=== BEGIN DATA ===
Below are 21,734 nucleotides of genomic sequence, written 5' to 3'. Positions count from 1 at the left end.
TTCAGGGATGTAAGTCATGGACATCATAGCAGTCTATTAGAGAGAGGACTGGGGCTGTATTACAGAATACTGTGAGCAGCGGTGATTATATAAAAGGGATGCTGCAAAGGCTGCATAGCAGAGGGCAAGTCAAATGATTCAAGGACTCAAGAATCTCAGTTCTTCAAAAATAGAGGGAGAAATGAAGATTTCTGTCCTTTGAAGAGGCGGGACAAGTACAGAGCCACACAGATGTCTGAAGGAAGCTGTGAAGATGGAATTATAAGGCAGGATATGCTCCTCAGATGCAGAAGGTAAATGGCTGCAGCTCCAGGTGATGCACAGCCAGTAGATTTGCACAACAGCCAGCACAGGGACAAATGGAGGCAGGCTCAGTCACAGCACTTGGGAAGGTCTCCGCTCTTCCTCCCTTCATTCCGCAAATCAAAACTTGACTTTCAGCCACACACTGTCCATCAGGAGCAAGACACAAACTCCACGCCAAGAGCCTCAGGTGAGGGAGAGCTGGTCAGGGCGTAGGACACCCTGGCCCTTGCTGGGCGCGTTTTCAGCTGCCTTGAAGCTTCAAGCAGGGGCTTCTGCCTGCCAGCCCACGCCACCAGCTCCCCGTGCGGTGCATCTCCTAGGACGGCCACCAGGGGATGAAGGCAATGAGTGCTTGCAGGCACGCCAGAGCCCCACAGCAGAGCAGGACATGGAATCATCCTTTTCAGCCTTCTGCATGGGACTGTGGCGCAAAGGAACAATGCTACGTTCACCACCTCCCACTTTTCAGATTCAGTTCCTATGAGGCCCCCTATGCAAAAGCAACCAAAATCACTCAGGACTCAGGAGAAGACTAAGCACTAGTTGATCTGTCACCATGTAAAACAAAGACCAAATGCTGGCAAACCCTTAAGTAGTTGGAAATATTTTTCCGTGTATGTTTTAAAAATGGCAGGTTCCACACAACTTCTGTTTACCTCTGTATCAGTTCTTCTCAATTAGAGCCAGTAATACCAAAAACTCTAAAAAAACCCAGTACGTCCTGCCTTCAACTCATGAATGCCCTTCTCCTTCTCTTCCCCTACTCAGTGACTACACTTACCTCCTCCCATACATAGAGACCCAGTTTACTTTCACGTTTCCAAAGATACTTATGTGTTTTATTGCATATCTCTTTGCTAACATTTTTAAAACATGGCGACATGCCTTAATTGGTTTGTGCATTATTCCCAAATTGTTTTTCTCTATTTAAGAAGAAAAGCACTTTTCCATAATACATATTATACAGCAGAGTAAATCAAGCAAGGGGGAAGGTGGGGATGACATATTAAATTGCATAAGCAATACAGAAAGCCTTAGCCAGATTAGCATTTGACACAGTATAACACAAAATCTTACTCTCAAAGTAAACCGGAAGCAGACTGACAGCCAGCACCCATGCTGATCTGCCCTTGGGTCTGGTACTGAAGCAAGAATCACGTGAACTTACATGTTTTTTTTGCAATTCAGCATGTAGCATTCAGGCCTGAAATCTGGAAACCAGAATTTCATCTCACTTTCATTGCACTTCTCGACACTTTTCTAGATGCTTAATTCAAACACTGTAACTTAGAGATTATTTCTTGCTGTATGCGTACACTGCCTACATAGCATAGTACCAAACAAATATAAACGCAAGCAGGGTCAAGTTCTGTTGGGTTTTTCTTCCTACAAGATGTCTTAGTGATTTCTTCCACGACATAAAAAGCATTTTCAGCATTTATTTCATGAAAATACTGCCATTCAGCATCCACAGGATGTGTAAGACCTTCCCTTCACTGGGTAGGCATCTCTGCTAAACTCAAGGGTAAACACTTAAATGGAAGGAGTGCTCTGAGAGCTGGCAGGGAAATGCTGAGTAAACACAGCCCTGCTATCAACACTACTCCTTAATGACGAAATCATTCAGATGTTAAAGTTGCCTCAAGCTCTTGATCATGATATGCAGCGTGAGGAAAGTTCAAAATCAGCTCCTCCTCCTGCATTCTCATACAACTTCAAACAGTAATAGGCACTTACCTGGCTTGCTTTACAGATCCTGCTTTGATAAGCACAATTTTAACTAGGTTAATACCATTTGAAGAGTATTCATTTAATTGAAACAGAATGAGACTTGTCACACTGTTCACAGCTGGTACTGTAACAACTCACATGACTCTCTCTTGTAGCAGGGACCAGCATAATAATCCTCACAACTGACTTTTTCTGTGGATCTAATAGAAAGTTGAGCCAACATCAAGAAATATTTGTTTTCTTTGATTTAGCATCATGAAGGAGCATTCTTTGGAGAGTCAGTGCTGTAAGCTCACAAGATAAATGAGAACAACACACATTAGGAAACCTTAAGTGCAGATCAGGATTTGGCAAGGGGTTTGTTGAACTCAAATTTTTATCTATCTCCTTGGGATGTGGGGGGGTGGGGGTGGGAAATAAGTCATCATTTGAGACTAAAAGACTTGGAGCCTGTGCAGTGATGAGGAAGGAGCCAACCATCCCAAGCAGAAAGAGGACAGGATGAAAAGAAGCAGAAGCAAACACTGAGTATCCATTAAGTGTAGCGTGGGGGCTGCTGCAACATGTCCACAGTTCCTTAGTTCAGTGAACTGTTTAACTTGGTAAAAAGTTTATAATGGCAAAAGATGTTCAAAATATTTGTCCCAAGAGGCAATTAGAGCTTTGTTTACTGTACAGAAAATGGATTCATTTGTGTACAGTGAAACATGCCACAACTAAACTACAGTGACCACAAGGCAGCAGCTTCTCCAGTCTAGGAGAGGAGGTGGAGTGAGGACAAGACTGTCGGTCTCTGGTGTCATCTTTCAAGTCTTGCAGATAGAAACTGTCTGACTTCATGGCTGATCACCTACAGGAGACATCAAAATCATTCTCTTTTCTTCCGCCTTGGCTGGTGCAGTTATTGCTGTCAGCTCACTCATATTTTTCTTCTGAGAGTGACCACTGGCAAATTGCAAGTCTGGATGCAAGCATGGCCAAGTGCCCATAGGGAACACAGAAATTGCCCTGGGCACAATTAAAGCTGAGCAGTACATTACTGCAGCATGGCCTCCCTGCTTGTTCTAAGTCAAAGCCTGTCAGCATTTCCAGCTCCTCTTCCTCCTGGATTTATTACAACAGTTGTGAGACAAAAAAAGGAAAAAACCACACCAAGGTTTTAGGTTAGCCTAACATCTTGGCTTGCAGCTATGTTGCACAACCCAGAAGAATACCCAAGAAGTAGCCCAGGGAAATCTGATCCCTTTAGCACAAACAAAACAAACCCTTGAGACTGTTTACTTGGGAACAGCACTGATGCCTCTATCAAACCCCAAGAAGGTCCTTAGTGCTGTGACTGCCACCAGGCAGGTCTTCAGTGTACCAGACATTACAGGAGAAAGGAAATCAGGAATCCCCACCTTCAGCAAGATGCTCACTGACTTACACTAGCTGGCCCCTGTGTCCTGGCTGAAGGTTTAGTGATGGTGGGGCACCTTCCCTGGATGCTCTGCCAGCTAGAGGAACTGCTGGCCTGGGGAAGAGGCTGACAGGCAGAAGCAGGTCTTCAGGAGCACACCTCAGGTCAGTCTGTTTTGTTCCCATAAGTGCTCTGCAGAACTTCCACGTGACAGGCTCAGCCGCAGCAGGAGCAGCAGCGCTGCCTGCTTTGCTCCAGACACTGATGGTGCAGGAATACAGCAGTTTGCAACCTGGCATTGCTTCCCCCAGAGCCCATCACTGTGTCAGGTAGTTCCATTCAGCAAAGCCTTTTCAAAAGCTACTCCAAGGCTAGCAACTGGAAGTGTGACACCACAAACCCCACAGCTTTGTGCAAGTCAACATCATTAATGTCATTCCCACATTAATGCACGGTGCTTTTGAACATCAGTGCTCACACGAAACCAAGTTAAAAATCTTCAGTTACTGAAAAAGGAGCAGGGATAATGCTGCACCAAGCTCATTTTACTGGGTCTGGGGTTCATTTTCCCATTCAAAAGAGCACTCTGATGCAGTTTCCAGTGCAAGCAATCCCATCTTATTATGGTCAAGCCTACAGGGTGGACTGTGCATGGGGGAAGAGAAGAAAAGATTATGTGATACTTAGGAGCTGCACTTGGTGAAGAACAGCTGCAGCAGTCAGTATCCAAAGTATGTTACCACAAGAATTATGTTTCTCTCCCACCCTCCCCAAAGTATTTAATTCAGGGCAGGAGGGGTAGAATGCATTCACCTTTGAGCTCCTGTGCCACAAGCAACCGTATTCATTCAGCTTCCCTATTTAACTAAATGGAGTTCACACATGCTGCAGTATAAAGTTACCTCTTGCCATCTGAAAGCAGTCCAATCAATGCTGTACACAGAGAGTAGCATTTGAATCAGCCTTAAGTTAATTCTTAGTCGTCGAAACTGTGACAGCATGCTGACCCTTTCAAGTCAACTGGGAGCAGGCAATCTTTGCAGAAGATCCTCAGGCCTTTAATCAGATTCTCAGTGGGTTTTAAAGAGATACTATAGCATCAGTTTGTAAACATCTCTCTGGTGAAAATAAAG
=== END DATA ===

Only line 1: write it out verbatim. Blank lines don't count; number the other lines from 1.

Below are 21,734 nucleotides of genomic sequence, written 5' to 3'. Positions count from 1 at the left end.